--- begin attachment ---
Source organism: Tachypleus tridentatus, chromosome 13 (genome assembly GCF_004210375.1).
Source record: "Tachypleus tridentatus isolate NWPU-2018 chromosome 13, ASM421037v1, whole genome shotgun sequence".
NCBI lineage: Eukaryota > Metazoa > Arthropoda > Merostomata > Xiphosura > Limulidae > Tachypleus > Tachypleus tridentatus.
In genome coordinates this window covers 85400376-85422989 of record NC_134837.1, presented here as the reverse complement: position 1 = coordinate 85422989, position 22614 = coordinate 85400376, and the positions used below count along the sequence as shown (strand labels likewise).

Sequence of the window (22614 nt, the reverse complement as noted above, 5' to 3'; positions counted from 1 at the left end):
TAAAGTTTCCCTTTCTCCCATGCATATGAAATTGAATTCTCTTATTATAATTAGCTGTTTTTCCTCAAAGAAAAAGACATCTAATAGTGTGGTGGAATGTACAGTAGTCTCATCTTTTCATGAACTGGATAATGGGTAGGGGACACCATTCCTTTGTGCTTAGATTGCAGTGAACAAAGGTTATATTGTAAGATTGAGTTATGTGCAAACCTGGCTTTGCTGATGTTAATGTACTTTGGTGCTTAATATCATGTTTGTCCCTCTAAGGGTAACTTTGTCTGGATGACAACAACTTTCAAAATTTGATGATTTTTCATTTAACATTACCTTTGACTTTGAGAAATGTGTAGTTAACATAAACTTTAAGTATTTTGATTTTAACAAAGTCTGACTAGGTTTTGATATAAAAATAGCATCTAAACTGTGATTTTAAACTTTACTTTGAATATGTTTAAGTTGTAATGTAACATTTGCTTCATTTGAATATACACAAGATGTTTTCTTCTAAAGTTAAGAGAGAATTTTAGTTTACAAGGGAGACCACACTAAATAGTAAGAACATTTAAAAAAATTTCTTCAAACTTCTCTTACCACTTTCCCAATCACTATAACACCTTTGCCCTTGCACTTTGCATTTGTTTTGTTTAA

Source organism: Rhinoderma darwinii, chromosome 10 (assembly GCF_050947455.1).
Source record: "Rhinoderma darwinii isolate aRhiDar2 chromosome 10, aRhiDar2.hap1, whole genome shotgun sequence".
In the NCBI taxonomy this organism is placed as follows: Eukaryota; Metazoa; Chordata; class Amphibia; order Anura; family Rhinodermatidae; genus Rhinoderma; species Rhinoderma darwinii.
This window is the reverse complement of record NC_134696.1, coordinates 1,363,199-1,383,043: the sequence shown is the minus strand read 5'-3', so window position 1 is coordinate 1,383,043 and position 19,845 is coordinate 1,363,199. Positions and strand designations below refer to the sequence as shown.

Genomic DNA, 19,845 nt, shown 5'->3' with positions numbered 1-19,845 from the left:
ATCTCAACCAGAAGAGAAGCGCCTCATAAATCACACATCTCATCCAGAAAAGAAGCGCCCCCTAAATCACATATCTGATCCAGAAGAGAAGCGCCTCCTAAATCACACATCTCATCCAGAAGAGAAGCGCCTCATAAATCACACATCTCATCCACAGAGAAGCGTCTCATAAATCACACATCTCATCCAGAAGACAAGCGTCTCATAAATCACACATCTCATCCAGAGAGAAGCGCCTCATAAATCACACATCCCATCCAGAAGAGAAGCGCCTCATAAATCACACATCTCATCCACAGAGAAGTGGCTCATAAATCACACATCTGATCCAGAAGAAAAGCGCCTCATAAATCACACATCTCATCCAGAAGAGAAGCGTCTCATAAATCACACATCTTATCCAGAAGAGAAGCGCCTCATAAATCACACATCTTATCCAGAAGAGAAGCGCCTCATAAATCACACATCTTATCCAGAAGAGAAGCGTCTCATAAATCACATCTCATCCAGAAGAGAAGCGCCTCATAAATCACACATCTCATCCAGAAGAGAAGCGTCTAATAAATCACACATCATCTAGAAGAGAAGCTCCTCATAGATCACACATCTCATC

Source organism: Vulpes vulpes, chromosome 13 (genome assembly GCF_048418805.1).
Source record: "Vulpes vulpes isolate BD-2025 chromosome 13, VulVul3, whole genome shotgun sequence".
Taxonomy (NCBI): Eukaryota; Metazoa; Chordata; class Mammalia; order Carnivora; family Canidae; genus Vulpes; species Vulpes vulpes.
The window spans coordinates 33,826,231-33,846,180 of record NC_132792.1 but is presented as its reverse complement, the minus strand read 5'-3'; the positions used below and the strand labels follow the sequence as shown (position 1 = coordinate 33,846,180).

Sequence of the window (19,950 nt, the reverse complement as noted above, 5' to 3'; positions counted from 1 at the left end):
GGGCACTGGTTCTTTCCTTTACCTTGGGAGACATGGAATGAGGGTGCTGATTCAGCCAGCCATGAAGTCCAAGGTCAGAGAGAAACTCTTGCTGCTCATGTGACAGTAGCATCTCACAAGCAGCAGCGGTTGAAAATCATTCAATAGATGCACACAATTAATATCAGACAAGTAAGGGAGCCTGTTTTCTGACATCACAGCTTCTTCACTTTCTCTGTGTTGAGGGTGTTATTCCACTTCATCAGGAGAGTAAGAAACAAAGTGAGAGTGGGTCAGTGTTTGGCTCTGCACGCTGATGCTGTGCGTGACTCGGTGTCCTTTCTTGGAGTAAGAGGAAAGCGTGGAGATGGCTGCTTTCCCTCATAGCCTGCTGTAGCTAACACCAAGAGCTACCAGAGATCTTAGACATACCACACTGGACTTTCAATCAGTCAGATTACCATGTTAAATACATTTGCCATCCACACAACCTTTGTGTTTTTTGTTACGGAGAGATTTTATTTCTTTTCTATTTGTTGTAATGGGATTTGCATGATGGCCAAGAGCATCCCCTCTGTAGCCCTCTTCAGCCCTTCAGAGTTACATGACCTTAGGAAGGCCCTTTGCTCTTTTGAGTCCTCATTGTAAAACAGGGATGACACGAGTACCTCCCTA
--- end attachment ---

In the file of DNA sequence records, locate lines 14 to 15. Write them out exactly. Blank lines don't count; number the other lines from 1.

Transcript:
Source record: "Vulpes vulpes isolate BD-2025 chromosome 13, VulVul3, whole genome shotgun sequence".
Taxonomy (NCBI): Eukaryota; Metazoa; Chordata; class Mammalia; order Carnivora; family Canidae; genus Vulpes; species Vulpes vulpes.